Amsterdam-based, German artist B.D. Graft was studying film and literature at university when he first started remixing images he’d find in second-hand art and photography books. Ever since, he’s been taking things back-to-basics with scissors and glue to make collage art for Pond, Still Parade and French menswear brand Éditions M.R. What started out as a relaxing distraction soon spiralled into something big enough for him to make the transition from writer to artist.
Graft is best-known for his Add Yellow series of collage art, which probes questions of art and ownership, and is instantly recognisable from its blast of sunshine hues. He’s also worked on an homage to Air Max 1 blending the iconic shoe within nature and faces, plus album cover art for Tame Impala drummer Julien Barbagallo’s upcoming solo release. On the eve of a new sale of his work for Dutch Design Week, we caught up with the accidental artist about happy art, beauty and therapy.
Each time I scroll through your Instagram account I feel happier, why is that?
Good, so my art has the desired effect on people! One of the main reasons I make art is to add beauty to the world. The process is therapeutic for me – it improves my mood, which is reflected in the end result. When I’m in a bad mood, I go to the museum and let my favourite paintings cheer me up and give me hope, so I’m happy others get that feeling from my Instagram account.
Can you tell me more about your themes of art and ownership?
Similar to the sampling and remixing of music, collage art primarily relies on working with the pre-existing – taking other people’s creations and changing them in such a way that it becomes a new work of art. Where the limits and boundaries are has always intrigued me, so my project Is it mine if I add some yellow? deals with this directly. When does something cease to be one person’s work to become another’s, and does this distinction even exist or matter?
How did you start out?
I had admired my friend Geoff J Kim’s collages for some time, so he told me to just try it myself. So I did, got hooked instantly, and am now, four years later, making art full-time instead of being a writer like I planned. Funny how things turn out!
What does your creative process look like?
I don’t really have a process: I just start with whatever I find interesting – a photo, an idea or anything else – and see where it takes me. All my work is handmade and I use lots of different materials, so I could start by painting some paper yellow or cutting a flower out of a book.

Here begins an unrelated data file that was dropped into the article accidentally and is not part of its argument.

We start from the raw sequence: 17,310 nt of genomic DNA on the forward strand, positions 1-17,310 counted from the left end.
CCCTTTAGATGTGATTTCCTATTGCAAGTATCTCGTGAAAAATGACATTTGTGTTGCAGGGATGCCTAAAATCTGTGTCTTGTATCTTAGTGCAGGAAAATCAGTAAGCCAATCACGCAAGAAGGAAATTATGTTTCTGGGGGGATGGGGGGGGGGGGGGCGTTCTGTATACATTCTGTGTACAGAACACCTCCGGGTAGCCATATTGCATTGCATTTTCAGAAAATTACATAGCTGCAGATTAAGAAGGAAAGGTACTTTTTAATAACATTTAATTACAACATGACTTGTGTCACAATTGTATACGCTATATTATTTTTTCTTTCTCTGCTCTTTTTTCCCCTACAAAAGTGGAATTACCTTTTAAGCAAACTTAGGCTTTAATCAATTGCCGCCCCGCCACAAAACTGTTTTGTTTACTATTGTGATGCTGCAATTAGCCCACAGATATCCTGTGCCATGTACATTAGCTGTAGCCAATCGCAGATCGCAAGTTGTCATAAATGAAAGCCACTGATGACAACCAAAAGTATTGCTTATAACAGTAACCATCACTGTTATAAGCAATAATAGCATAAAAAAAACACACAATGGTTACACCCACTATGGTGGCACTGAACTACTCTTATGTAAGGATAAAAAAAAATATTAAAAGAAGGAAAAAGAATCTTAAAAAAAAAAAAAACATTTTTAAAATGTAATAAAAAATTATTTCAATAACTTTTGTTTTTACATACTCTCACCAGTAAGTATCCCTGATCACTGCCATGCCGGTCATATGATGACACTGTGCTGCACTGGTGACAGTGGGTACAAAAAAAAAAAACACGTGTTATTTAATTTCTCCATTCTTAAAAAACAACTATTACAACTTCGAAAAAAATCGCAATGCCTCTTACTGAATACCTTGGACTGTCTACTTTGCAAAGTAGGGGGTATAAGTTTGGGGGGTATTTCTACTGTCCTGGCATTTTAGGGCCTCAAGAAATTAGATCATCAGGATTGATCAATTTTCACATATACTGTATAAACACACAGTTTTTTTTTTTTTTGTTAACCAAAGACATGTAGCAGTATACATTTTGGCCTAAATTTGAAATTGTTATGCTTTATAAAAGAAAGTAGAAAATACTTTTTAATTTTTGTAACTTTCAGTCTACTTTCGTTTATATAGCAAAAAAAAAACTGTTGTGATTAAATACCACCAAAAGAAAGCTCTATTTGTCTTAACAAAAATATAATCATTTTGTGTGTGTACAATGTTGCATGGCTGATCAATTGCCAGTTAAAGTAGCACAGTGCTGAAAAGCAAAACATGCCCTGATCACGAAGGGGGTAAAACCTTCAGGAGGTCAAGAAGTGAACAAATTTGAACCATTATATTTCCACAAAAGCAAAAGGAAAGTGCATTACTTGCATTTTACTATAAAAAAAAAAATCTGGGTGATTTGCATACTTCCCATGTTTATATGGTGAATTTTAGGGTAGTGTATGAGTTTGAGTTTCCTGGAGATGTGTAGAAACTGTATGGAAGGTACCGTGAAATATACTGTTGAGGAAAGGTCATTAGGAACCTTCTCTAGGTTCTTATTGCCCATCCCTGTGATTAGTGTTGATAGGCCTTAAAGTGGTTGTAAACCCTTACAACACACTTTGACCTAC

Have you got into any trouble with work not commissioned like the Mount Kimbie album cover and Air Max series?
Not yet, but I always write that it’s just an idea or homage. Making a mock-up Tame Impala cover actually landed me a commissioned job for Tame Impala affiliates Pond’s latest single artwork!
At what point did you start making money from art?
I joined Instagram three years ago – while I was still studying literature – and started posting some of my collage work. Surprisingly, that quickly led to private sales and commissioned work. Not enough to live from, but it sparked the dream that I could be doing this full-time one day.
Are you solely focused on art now, or are you doing other work too?
I’m lucky enough to be able to support myself financially from artwork sales and commissioned work, mainly for magazines and album art for musicians. So right now, I’m entirely focused on art. This includes trying to improve my craft. I’m currently developing a new style of abstract painting and hope to show the world more large scale works soon.
Given the nature of collage art, is cross-pollination important to you?
A lot of collage artists create surreal beings and worlds by bringing together unusual figurative elements, like children playing in space. I like that, but personally I’m more interested in the moods conveyed through shapes and colours, and not so much content. Cross-pollination in my work might be the coming together of media and materials, like mixing paint with photography and oil pastels to create an interesting new whole.
What are you looking forward to next?
I’m currently creating the artwork for Kyson’s upcoming singles and album; he’s a really cool, creative guy and it’s great to be working with him. We’re also planning a joint exhibition which will engage each of the audience’s five senses. Really looking forward to that! Apart from that, I’m looking forward to getting better at painting.